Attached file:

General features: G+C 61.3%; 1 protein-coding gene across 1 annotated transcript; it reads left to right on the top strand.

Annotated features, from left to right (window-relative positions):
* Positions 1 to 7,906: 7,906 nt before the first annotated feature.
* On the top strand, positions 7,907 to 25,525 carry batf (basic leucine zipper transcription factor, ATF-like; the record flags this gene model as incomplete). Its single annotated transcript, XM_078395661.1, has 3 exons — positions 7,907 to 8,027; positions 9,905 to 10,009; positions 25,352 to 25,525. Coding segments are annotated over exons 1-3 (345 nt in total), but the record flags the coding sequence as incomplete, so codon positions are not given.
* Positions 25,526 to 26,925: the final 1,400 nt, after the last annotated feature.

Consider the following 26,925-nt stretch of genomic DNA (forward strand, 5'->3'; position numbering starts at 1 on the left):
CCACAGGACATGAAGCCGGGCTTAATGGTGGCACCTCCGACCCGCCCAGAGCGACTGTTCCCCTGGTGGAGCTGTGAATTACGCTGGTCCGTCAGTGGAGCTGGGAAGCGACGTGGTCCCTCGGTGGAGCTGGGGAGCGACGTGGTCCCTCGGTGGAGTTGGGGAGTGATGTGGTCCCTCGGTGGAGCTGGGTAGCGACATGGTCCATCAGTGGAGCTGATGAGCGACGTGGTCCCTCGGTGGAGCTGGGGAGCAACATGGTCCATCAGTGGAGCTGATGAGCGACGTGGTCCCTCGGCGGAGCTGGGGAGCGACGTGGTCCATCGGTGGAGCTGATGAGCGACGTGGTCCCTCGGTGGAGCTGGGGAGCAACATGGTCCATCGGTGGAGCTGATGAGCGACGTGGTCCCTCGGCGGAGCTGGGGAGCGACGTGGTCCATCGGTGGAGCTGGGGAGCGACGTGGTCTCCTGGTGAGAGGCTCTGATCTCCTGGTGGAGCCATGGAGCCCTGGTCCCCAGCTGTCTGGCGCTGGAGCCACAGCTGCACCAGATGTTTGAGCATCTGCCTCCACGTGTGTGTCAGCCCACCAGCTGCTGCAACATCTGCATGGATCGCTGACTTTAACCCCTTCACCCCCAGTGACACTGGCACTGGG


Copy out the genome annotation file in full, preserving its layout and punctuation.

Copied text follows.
General features: G+C 61.3%; 1 protein-coding gene across 1 annotated transcript; it reads left to right on the top strand.

Annotated features, from left to right (window-relative positions):
* Positions 1 to 7,906: 7,906 nt before the first annotated feature.
* On the top strand, positions 7,907 to 25,525 carry batf (basic leucine zipper transcription factor, ATF-like; the record flags this gene model as incomplete). Its single annotated transcript, XM_078395661.1, has 3 exons — positions 7,907 to 8,027; positions 9,905 to 10,009; positions 25,352 to 25,525. Coding segments are annotated over exons 1-3 (345 nt in total), but the record flags the coding sequence as incomplete, so codon positions are not given.
* Positions 25,526 to 26,925: the final 1,400 nt, after the last annotated feature.

Consider the following 26,925-nt stretch of genomic DNA (forward strand, 5'->3'; position numbering starts at 1 on the left):
CCACAGGACATGAAGCCGGGCTTAATGGTGGCACCTCCGACCCGCCCAGAGCGACTGTTCCCCTGGTGGAGCTGTGAATTACGCTGGTCCGTCAGTGGAGCTGGGAAGCGACGTGGTCCCTCGGTGGAGCTGGGGAGCGACGTGGTCCCTCGGTGGAGTTGGGGAGTGATGTGGTCCCTCGGTGGAGCTGGGTAGCGACATGGTCCATCAGTGGAGCTGATGAGCGACGTGGTCCCTCGGTGGAGCTGGGGAGCAACATGGTCCATCAGTGGAGCTGATGAGCGACGTGGTCCCTCGGCGGAGCTGGGGAGCGACGTGGTCCATCGGTGGAGCTGATGAGCGACGTGGTCCCTCGGTGGAGCTGGGGAGCAACATGGTCCATCGGTGGAGCTGATGAGCGACGTGGTCCCTCGGCGGAGCTGGGGAGCGACGTGGTCCATCGGTGGAGCTGGGGAGCGACGTGGTCTCCTGGTGAGAGGCTCTGATCTCCTGGTGGAGCCATGGAGCCCTGGTCCCCAGCTGTCTGGCGCTGGAGCCACAGCTGCACCAGATGTTTGAGCATCTGCCTCCACGTGTGTGTCAGCCCACCAGCTGCTGCAACATCTGCATGGATCGCTGACTTTAACCCCTTCACCCCCAGTGACACTGGCACTGGG